How Do You Set Up a Shakespeare Fishing Line?

Setting up a Shakespeare fishing line can be a very simple process if you are familiar with the basics of knot tying. Shakespeare fishing lines require two different types of knots to tie them to your rod and reel – the uni knot and the improved clinch knot. Both knots are easy to learn and use, and they will provide a secure connection between your line and your equipment.

To begin setting up your Shakespeare fishing line, you will need the following tools: a pair of scissors, a measuring tape, and some monofilament or braided line. Start by cutting the line to the desired length.

You will want to make sure that it is long enough so that when you tie it onto your rod and reel, there will be at least 2-3 feet of slack line left over. This extra line is necessary for tying knots securely.

Next, you will need to tie your first knot – the uni knot. To do this, start by making a loop in the end of your line about 4-6 inches from the end.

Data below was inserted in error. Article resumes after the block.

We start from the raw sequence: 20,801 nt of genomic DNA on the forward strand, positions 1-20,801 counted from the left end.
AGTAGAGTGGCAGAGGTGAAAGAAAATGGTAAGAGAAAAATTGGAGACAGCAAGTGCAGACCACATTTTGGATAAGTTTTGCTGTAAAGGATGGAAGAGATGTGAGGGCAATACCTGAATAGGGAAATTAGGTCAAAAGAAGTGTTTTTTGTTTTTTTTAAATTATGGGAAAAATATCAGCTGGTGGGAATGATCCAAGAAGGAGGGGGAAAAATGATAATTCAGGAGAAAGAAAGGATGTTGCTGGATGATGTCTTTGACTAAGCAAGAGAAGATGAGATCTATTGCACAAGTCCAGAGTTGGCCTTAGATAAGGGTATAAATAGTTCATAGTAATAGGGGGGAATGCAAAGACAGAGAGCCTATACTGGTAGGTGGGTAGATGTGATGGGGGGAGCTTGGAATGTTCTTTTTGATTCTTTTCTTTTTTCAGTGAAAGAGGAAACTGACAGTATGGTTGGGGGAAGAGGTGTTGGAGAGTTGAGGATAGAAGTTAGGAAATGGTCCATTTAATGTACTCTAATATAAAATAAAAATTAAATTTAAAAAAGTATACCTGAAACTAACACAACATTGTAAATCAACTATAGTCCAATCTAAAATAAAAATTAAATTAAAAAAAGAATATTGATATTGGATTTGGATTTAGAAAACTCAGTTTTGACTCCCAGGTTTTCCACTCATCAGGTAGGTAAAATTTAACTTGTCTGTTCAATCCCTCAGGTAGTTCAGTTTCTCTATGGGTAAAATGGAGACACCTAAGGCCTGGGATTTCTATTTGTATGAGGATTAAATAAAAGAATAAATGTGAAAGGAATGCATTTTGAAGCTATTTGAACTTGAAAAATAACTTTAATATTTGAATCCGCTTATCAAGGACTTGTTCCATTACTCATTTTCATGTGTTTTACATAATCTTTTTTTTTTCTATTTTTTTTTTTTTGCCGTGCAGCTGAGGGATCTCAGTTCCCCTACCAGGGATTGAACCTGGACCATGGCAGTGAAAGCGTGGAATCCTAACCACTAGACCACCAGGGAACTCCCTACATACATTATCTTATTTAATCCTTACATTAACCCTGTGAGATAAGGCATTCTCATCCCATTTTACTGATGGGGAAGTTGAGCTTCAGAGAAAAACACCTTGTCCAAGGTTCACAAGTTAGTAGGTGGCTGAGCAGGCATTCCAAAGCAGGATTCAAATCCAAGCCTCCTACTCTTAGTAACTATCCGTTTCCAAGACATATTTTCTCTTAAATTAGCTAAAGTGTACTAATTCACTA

Then take the tag end (the remaining piece of line) and pass it through the loop three times before tightening it down with a series of half hitches. Pulling on both ends should tighten down the knot securely.

Once you have tied your uni knot, you can move on to tying an improved clinch knot for connecting your line to your reel and rod. To start this knot, make an overhand loop in one end of your line about 6-8 inches from its end while leaving 3-4 inches at its tip free for later use.

Then take the other end of your line and thread it through this loop four times before pulling tight on both ends to secure it in place. Finally, take that extra 3-4 inch piece at its tip (from earlier) and pass it through this loop before pulling tight on both ends again to finish off this improved clinch knot securely.


Setting up a Shakespeare fishing line is not difficult if you understand how to tie basic knots like the uni knot and improved clinch knot properly. With just a few simple tools like scissors, measuring tape, and monofilament/braided line on hand, you can easily set up a reliable fishing rig for yourself or someone else in no time.

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Michael Allen